The gloves are off: the rise of anti-marketing

Recent events in the US have brought Abercrombie & Fitch’s exclusionist approach to targeting back into the public eye. Californian writer Greg Karber was so incensed by Abercrombie chief executive Mike Jeffries’ comments about how his brand exclusively focuses on the young, the thin and the popular that he decided to take action.

Mark Ritson

Where other righteous citizens before him simply denounced A&F on social media to their - let’s be honest here - old and uncool friends, Karber did something far more radical. He used anti-marketing.

Karber purchased as much old Abercrombie clothing as he could from thrift stores and then gave all of it away to the homeless. Using the hashtag #FitchTheHomeless and a video posted on YouTube Karber then promoted the practice globally. So far, more than 7 million people have watched his YouTube video.

It’s easy to miss just how smart this move really is. Karber has reviewed the targeting strategy of A&F and then attempted to destroy it by using the exact opposite marketing approach. If Abercrombie builds its brand by associating with only the young, the thin and the popular, then anti-marketing will break its brand by associating it with the old, the unwanted and the lost. Let’s skip the whole debate about whether Karber is little better than Jeffries because he is now objectifying the homeless and reinforcing their status as society’s unwanted people - I am already conflicted enough with Abercrombie. Stay focused on anti-marketing.

Anti-marketing happens when any traditional marketing tactic is used to weaken brand equity and thus reduce a brand’s overall appeal.

It’s a peculiar idea. We usually assume that the tools of marketing will only be used in the service of brand building. But what about when equally clever marketing strategies are applied to break a brand? Anti-marketing is the best term for it and it transpires that our discipline is just as powerful when driven in reverse.

In 2001, when Greenpeace began a major campaign to increase the focus on how Exxon Mobil was delaying and disrupting the Kyoto agreement on climate change, it opted for anti-marketing. Rather than create a message of its own, Greenpeace took ESSO’s familiar blue and red logo and re-presented it with dollar signs, replacing the name ESSO with the more startling E$$O.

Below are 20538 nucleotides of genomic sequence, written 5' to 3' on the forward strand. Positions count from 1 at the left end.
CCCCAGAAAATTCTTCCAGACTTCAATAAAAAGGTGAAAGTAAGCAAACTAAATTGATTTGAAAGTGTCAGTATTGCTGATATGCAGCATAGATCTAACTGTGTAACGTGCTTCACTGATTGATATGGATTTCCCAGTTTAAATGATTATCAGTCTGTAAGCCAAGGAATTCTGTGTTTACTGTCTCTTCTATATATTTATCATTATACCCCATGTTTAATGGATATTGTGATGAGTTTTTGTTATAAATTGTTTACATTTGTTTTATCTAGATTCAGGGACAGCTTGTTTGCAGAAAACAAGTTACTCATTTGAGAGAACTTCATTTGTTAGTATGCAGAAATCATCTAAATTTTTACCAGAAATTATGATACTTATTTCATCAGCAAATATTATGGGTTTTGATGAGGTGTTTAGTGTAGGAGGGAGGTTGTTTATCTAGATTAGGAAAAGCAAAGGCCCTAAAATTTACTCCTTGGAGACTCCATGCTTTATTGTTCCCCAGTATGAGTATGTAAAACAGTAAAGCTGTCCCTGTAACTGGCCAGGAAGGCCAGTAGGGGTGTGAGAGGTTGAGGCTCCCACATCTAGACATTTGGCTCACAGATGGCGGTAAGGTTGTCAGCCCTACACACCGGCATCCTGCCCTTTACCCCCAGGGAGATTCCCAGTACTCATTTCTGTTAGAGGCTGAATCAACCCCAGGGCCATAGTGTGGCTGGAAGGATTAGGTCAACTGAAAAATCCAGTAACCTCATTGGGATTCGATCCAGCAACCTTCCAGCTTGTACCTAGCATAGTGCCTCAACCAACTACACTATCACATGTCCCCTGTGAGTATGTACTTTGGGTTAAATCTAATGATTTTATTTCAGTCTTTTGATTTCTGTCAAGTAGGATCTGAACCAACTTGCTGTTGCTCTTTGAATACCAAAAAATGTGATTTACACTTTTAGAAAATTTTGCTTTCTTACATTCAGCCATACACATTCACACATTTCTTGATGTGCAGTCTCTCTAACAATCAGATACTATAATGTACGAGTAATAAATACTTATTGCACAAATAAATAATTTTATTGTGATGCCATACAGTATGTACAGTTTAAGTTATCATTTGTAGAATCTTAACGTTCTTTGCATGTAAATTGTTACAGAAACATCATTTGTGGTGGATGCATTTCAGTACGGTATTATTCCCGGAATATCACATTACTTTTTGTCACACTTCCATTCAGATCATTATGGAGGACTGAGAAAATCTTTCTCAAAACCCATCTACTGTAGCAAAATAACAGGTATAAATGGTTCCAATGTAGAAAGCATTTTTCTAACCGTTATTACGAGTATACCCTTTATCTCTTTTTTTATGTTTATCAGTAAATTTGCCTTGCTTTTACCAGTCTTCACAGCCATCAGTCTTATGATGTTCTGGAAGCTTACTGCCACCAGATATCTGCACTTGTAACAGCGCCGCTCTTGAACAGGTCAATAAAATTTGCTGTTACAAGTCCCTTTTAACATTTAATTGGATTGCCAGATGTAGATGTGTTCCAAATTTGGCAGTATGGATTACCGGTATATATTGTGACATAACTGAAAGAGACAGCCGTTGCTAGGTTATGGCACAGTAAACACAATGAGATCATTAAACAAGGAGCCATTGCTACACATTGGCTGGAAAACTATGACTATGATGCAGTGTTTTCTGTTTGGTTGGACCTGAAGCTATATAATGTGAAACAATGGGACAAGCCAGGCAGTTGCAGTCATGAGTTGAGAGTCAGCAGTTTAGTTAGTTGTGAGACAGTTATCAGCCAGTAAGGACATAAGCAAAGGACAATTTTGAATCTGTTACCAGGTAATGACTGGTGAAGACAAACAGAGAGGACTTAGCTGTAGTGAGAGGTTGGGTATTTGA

parody-of-esso-logo

Why stop at logos? We all know they are a relatively weak way to build brands. Ergo, they are hardly likely to do significant damage when used as part of an anti-marketing campaign. Better to use a stronger approach, like product placement.

Most marketers know that Ford paid millions to the producers of the Bond movies to promote its vehicles in recent years. It was common knowledge that the company paid north of £20m to promote its marques - which at the time included Aston Martin, Land Rover and Jaguar - in the film Die Another Day.

But was it a coincidence that the five cars that appeared in the film that weren’t produced by Ford were all older models and that all met an untimely end during the film? Two Ferraris, a Porsche 911, a Mercedes SL and a Lamborghini Diablo were either destroyed, damaged or - and this might be a strong clue that anti-marketing was afoot- dropped out of the back of a plane at 30,000 feet.

How about using celebrity endorsement in an anti-marketing campaign? Last year there were rumours that the star of MTV show Jersey Shore, Snooki, (famed for throwing up in her handbags) was being sent luxury branded bags. But celebrity blogs were abuzz with the suggestion that the bags in question were being sent by competitor companies in a blatant attempt to use bad celebrity association to cause their rivals reputational harm.